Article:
Born into a tennis family in Athens, Stefanos started taking lessons at the age of six, becoming the worlds No. 1 junior. In 2016 he won the Wimbledon Championships Boys’ Doubles title with Estonia’s Kenneth Raisma. Last year he won the Next Gen ATP Finals and reached three tour-level finals, winning his first title at the Stockholm Open. This year he reached the semi-finals at the Australian Open and reached No. 5 in the ATP world rankings.

Stefanos signed my sketch after a practice session last Thursday at the O2 Arena.

Drawing: Roger Federer and his 8th Wimbledon title

Autographed drawing of tennis player Roger Federer with his 8th Wimbledon Men's Singes Title

The season-ending ATP Finals are underway at London’s O2 Arena. It’s the 50th edition of the singles tournament with the top 8 ranked men’s players participating. The one and only Roger Federer holds the record for the most appearances. He has made 17 consecutively since 2002, winning a record six.

The thirty-eight year-old, often nicknamed G.O.A.T – Greatest of all-time – holds the third highest number of Guinness world records within one discipline with 30, 18 performance based, including 20 grand Slam titles. Eight of those are Wimbledon Championships, winning his last in 2017 with a victory over Marin Cilic in yet another record-breaking 11th appearance in a men’s singles Final, surpassing the seven won by Pete Sampras and William Renshaw. His sponsors at the time, Nike, designed a commemorative logo incorporating the numeral 8 into his christian name.

Jimmy Conners is quoted, “In an era of specialists, you’re either a clay court specialist, a grass court specialist or a hard court specialist… or you’re Roger Federer.”

Roger signed my sketch last Friday before a photo call and media sessions at the O2 Arena.

Drawing: The Barrett Brothers

Autographed drawing of All Blacks the Barrett Brothers

No, not the musical duo from the Kentish coast, sorry to disappoint the disciples, but New Zealand’s Barrett Brothers, Beauden, Scott and Jodie, who made rugby history this week, becoming the first trio of sibblings to play for the reigning World Champion All Blacks at a World Cup when they cruised past Canada, 63-0 in their second Pool match at the Oita Stadium in Japan. To add to the occasion all three scored tries. It’s not uncommon for two brothers to play for the hallowed AB’s. There have been 46 sets of siblings who have worn the famous black jersey and there has been three other trios, but they did not play all at the same time or at a World Cup.

They were the first trio of brothers to be selected for an All Black starting lineup XV when all three were picked to play in the first test against France at Auckland’s Eden Park in 2018, a match won by the AB’s, 52-11.

Twenty-seven year-old two-time World Rugby Player of the Year and the oldest, but shortest at 6’2″, Beauden is the most capped and plays at first five-eighth as we Kiwis call it, but internationally known as fly-half although at this World Cup he’s at full-back. Scott (25), the tallest at 6’6″ is a lock forward and at times a flanker on the side of the scrum. The youngest, Jordie (22) is 6’5″ and plays pretty much in every back position, regarded as one of the world’s most skilful utility players. Sport was always in the Barrett DNA. Their father, Kevin played provincial rugby for Taranaki in 167 games and their mother Robyn was a renowned runner, netballer and basketballer. When Kevin retired from the game, he stated that he was “going to breed a few All Blacks”, and indeed he did. Growing up on a dairy farm on the West Coast of New Zealand’s North Island meant they had plenty of ‘backyard’ to practice in.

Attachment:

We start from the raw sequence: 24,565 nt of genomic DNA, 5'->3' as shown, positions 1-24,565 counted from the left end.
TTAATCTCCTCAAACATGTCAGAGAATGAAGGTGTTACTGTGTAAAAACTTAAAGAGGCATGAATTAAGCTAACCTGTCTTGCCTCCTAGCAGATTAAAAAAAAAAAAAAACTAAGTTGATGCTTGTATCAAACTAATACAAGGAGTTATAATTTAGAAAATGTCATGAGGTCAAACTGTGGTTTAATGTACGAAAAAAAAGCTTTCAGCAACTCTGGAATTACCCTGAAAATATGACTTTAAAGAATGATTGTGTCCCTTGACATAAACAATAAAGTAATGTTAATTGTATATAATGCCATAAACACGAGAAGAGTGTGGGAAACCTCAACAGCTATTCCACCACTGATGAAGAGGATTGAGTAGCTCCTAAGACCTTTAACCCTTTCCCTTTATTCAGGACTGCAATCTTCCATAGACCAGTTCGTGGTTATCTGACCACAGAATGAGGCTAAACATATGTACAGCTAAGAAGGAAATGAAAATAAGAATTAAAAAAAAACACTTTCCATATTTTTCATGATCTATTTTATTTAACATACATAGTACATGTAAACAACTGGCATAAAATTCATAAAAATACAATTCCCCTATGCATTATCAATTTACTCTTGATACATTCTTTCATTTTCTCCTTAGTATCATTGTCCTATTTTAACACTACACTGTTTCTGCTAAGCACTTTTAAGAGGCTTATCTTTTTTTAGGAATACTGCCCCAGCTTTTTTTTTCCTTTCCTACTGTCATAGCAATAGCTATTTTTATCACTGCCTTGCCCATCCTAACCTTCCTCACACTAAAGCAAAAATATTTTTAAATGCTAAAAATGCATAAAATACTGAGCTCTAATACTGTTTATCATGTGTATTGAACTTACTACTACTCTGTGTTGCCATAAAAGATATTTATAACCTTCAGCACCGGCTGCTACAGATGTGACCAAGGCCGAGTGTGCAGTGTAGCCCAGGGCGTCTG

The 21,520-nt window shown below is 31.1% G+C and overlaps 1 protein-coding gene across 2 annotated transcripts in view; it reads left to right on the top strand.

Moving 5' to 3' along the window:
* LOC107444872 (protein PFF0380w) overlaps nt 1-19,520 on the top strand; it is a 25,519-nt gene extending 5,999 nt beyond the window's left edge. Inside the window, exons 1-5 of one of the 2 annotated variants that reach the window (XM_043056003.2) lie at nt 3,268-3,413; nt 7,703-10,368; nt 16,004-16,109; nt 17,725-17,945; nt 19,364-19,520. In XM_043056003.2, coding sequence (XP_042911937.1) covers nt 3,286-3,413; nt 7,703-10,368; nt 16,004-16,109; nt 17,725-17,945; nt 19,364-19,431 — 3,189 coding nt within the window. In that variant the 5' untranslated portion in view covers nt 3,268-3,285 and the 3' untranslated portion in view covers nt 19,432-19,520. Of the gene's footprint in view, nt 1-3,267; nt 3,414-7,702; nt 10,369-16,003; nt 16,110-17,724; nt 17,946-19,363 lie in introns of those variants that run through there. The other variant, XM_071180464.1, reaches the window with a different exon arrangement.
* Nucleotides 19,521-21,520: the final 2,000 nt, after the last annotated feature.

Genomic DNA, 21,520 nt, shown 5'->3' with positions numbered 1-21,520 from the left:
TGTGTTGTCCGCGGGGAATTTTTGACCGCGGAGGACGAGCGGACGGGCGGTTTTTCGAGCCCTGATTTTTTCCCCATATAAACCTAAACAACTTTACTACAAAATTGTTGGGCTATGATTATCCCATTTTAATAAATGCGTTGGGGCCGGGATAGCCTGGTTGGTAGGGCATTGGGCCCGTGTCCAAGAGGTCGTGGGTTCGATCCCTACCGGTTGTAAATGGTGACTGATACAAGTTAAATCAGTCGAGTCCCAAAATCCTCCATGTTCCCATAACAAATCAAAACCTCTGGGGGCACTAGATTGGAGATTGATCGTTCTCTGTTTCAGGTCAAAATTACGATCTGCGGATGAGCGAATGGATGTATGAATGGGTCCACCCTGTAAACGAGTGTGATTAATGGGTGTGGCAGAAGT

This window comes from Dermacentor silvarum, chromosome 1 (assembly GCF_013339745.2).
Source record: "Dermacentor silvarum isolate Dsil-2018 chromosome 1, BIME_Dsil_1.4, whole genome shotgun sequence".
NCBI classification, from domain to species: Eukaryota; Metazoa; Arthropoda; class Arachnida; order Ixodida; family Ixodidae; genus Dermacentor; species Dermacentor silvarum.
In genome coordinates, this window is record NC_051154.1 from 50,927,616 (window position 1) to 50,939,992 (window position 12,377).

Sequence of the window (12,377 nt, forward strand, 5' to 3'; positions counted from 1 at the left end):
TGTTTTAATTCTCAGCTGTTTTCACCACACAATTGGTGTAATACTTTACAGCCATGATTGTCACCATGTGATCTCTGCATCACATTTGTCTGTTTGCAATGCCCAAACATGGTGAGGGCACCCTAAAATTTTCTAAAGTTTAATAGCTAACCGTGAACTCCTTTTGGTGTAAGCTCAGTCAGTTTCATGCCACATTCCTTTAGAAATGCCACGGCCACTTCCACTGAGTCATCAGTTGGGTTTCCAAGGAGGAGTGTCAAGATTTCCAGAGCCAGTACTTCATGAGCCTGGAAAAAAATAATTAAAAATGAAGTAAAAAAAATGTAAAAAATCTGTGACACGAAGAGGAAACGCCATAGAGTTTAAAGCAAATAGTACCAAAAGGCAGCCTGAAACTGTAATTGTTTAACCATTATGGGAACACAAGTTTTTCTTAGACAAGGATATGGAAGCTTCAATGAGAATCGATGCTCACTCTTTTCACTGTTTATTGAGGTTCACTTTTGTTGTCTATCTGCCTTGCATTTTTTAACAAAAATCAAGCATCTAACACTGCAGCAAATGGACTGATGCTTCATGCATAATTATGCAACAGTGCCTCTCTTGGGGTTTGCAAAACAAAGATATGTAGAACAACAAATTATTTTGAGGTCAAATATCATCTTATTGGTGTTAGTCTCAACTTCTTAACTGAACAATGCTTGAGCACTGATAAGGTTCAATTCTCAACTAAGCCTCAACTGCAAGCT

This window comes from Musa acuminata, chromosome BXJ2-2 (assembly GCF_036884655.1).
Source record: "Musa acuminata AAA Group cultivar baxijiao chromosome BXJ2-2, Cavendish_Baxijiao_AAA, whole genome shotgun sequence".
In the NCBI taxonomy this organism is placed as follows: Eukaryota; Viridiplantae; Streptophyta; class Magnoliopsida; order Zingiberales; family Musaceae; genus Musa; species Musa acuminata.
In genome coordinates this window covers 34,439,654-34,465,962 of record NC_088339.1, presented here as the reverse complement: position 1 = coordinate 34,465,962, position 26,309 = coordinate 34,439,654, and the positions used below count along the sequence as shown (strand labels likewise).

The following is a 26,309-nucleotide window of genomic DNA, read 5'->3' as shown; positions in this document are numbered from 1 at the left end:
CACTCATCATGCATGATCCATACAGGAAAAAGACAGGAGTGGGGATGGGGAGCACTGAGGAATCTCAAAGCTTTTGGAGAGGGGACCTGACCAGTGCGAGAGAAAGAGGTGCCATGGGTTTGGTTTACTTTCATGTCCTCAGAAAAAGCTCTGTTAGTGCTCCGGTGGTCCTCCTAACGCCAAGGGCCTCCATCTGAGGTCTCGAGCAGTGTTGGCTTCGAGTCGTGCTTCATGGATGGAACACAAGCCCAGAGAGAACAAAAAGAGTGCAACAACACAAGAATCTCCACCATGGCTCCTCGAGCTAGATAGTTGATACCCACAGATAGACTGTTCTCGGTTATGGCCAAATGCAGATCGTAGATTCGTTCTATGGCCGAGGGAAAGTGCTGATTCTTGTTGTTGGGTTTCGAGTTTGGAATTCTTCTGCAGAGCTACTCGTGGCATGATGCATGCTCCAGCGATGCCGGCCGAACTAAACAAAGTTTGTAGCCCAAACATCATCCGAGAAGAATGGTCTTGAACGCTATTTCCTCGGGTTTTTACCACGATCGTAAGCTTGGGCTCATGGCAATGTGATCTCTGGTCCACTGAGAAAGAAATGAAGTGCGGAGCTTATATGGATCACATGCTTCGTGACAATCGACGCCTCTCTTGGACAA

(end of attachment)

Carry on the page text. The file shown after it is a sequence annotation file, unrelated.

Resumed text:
I found out where the ABs were staying in London last November as they prepared for the Autumn International against England, so quickly did this sketch of the ‘ABarrett Bros’, as I labelled them, and they signed it for me.

Drawing: Suzann Pettersen

Autographed drawing of golfer Suzann Pettersen

Wildcard entry Suzann Pettersen sank an eight foot putt on the last hole to clinch the Solheim Cup-the women’s equivalent to the Ryder Cup-for Europe at Scotland’s Gleneagles course on Sunday. The 38 year-old Norwegian and double Major-winner then announced her retirement. “This is perfect closure. That’s it I’m done. This is a good end to a great career,” she said after the finest conclusion in the tournament’s 29 year history.

After taking a career break to start a family, Suzann’s ranking had dropped to 635th in the world. She was a controversial wildcard choice by Europe’s Captain Catrina Matthews and was unable to participate in the opening foursomes due to illness on Friday.

Europe were the underdogs, written off before the start of play against a very strong US team and with half an hour to go on Sunday afternoon it looked inevitable they would claim victory and retain the Cup. But Suzann’s pressure putt and last hole heroics against Marina Alex gave the hosts the one point win.

She signed my sketch at the Ladies Scottish Open hosted by the Renaissance Club last month.